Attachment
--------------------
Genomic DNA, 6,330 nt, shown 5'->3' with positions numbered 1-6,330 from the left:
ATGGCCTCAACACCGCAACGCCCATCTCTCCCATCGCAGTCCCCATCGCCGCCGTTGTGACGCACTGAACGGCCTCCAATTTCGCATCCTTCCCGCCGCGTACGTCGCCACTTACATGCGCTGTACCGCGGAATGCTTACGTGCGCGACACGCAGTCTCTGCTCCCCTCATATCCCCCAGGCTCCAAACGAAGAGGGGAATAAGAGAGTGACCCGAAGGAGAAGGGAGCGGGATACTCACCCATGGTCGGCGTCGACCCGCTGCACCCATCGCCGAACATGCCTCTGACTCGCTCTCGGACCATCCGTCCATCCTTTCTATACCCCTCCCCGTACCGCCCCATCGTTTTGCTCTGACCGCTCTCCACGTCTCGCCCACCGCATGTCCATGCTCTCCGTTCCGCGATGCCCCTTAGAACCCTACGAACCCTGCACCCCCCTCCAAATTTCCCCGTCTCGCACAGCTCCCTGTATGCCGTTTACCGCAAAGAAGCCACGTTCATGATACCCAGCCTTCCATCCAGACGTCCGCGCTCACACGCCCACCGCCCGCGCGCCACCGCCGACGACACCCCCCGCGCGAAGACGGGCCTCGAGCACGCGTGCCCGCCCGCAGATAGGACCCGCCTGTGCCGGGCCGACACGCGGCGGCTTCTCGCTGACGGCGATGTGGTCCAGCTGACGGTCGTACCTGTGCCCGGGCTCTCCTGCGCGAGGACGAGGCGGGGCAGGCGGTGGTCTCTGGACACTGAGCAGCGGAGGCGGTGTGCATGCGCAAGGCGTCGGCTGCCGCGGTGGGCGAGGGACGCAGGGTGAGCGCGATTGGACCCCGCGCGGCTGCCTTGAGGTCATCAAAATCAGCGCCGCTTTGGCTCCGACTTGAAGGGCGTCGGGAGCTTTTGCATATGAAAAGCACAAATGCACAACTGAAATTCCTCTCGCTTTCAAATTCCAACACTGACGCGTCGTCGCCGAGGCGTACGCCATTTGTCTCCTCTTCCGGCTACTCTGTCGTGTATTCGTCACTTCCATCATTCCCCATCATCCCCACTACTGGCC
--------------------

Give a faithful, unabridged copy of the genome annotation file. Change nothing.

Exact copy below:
Genomic DNA, 6,330 nt, shown 5'->3' with positions numbered 1-6,330 from the left:
ATGGCCTCAACACCGCAACGCCCATCTCTCCCATCGCAGTCCCCATCGCCGCCGTTGTGACGCACTGAACGGCCTCCAATTTCGCATCCTTCCCGCCGCGTACGTCGCCACTTACATGCGCTGTACCGCGGAATGCTTACGTGCGCGACACGCAGTCTCTGCTCCCCTCATATCCCCCAGGCTCCAAACGAAGAGGGGAATAAGAGAGTGACCCGAAGGAGAAGGGAGCGGGATACTCACCCATGGTCGGCGTCGACCCGCTGCACCCATCGCCGAACATGCCTCTGACTCGCTCTCGGACCATCCGTCCATCCTTTCTATACCCCTCCCCGTACCGCCCCATCGTTTTGCTCTGACCGCTCTCCACGTCTCGCCCACCGCATGTCCATGCTCTCCGTTCCGCGATGCCCCTTAGAACCCTACGAACCCTGCACCCCCCTCCAAATTTCCCCGTCTCGCACAGCTCCCTGTATGCCGTTTACCGCAAAGAAGCCACGTTCATGATACCCAGCCTTCCATCCAGACGTCCGCGCTCACACGCCCACCGCCCGCGCGCCACCGCCGACGACACCCCCCGCGCGAAGACGGGCCTCGAGCACGCGTGCCCGCCCGCAGATAGGACCCGCCTGTGCCGGGCCGACACGCGGCGGCTTCTCGCTGACGGCGATGTGGTCCAGCTGACGGTCGTACCTGTGCCCGGGCTCTCCTGCGCGAGGACGAGGCGGGGCAGGCGGTGGTCTCTGGACACTGAGCAGCGGAGGCGGTGTGCATGCGCAAGGCGTCGGCTGCCGCGGTGGGCGAGGGACGCAGGGTGAGCGCGATTGGACCCCGCGCGGCTGCCTTGAGGTCATCAAAATCAGCGCCGCTTTGGCTCCGACTTGAAGGGCGTCGGGAGCTTTTGCATATGAAAAGCACAAATGCACAACTGAAATTCCTCTCGCTTTCAAATTCCAACACTGACGCGTCGTCGCCGAGGCGTACGCCATTTGTCTCCTCTTCCGGCTACTCTGTCGTGTATTCGTCACTTCCATCATTCCCCATCATCCCCACTACTGGCC